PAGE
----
At the Commonwealth Games Opening Ceremony (on Thursday 28 July 2022), Tom Daley will make a very public stand on the issue of LGBT+ rights in the Commonwealth.
"I’ve experienced homophobia all my life, competing in countries where it’s illegal to be me and where I don’t feel safe to leave the venue I’m competing in,” Tom, who came out in 2013 and married husband Dustin Lance Black in 2017 will say. “If I feel like that as a privileged man, I can’t imagine what day-to-day life is like for LGBT+ people around the Commonwealth.”
Tom will be the final Baton-bearer in the prestigious Queen’s Baton Relay, one of the opening ceremony’s highlights, with the Progress Pride flag on display as a symbol of inclusion for the first time.
The Olympic gold medallist and double world champion has revealed previously that he feels passionately on the issue.
Currently, it is illegal to be gay in over half of the 56 member states of the Commonwealth, with punishments including whipping, life imprisonment and even death. Tom has travelled to many of these countries as a sportsman.
Tom’s stand at the ceremony will come after he travelled to some of the Commonwealth’s most homophobic countries for a new BBC One documentary, Tom Daley: Illegal to Be Me, which will be on screens next month.
During the making of the programme, Tom spoke to top male and female sportspeople facing persecution and advocates fighting for change, including Michael Gunning, the only openly gay athlete on Jamaica’s national team.
He also met swimmers Theresa Goh and Amini Fonua, who are both vocal supporters of LGBT+ rights in Singapore and Tonga.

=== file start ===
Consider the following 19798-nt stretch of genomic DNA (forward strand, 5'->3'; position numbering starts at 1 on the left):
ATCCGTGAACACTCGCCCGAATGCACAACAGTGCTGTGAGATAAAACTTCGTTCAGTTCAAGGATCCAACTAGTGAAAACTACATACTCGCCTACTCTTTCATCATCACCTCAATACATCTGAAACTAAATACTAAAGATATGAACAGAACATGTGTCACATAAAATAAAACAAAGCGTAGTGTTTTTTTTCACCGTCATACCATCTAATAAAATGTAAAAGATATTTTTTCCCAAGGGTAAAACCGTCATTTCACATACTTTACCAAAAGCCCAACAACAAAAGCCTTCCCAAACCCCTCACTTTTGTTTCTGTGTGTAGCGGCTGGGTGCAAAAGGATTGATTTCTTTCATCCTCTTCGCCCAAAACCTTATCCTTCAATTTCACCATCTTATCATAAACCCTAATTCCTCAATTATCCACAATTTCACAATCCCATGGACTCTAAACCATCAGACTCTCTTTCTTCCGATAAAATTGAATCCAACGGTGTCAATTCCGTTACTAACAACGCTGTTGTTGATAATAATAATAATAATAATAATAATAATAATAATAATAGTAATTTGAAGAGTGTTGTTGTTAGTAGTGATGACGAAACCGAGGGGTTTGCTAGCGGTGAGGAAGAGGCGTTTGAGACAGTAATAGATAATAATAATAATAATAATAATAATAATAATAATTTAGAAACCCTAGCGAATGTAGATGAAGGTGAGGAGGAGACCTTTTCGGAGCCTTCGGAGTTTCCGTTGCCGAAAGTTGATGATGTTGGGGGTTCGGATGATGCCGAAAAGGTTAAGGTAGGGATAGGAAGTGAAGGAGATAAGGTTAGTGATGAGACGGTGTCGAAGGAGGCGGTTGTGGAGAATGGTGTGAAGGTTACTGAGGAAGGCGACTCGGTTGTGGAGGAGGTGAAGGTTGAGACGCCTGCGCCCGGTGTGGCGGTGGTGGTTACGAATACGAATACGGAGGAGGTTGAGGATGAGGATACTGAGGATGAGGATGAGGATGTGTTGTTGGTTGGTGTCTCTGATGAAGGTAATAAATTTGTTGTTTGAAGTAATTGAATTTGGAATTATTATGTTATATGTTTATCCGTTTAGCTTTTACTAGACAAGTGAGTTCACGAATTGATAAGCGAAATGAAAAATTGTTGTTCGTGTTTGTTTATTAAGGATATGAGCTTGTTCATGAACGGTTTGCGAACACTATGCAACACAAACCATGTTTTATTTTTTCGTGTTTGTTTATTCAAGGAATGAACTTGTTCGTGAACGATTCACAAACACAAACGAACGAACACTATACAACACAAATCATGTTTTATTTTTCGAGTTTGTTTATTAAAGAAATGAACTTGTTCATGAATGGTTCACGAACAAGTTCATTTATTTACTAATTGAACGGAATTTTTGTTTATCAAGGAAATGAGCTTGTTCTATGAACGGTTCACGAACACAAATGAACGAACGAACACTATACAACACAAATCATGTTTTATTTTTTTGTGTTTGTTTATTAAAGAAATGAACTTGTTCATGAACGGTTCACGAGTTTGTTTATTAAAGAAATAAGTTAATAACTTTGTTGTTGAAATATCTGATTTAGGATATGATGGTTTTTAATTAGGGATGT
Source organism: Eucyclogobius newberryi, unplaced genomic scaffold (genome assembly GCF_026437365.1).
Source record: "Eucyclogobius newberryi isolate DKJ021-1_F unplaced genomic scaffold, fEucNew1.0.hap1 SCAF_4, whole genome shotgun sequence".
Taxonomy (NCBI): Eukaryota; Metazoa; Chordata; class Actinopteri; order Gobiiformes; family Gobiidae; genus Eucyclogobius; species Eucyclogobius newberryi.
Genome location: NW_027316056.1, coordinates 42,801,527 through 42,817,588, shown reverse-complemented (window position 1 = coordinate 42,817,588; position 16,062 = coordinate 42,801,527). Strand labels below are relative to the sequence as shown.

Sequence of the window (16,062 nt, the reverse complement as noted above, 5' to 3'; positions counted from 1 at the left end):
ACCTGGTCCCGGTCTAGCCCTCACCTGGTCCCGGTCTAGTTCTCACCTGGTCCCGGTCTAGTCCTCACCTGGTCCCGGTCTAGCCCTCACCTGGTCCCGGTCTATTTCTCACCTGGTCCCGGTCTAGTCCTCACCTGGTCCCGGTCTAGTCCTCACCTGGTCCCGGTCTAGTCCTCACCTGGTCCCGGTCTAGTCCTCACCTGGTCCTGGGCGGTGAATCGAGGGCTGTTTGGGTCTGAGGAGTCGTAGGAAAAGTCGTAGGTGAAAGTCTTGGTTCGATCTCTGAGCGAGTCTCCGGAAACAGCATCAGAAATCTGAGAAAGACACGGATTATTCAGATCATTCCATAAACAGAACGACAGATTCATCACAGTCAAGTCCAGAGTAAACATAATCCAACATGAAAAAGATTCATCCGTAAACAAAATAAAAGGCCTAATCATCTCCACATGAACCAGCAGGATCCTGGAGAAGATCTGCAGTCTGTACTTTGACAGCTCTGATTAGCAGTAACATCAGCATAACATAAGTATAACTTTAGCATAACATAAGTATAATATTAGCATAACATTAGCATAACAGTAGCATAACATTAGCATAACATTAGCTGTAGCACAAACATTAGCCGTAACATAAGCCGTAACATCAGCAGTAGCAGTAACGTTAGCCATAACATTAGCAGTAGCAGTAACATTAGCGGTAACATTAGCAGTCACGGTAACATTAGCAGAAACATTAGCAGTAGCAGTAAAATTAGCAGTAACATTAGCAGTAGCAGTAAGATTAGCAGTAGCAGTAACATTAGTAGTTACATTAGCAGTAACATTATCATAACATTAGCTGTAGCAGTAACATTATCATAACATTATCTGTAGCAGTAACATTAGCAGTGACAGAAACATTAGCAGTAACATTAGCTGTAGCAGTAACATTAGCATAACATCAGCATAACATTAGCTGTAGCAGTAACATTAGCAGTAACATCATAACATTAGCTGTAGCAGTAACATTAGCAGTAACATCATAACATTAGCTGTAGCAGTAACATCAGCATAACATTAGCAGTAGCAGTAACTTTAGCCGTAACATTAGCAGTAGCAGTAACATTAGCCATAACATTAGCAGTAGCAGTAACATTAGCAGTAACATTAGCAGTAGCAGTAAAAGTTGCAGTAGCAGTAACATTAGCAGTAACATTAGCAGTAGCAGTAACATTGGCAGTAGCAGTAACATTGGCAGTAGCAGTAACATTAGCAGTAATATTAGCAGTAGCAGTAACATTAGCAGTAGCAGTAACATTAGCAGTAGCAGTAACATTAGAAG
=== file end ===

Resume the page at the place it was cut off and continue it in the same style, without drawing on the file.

Some, however, he had to speak to completely anonymously as they fear reprisals or prosecution. From them, he learned more about their experiences and the everyday challenges they face.
Tom also drew on his own experiences competing in countries where it’s illegal for him to exist.
Fuelled by this journey, the documentary will follow Tom as he asks the Commonwealth Games Federation what can be could done to make athletes feel safe to compete.
He says: “We’re working on a campaign that we wanted to be more than just something you see in a documentary that you watch for an hour and then move on. We wanted it to be something that actually makes a difference.”
He adds: "The Commonwealth Games Federation can be a shining example to other sporting organisations that sports really can be for everyone and with the pull power sports has, we can hopefully influence change to horrendous human rights laws that exist in so many countries around the world.”
See Tom on Commonwealth Games opening ceremony tonight at 7.00pm on BBC One.
Tom Daley: Illegal to Be Me will air on BBC One and BBC iPlayer on Tuesday 9th August at 9pm.
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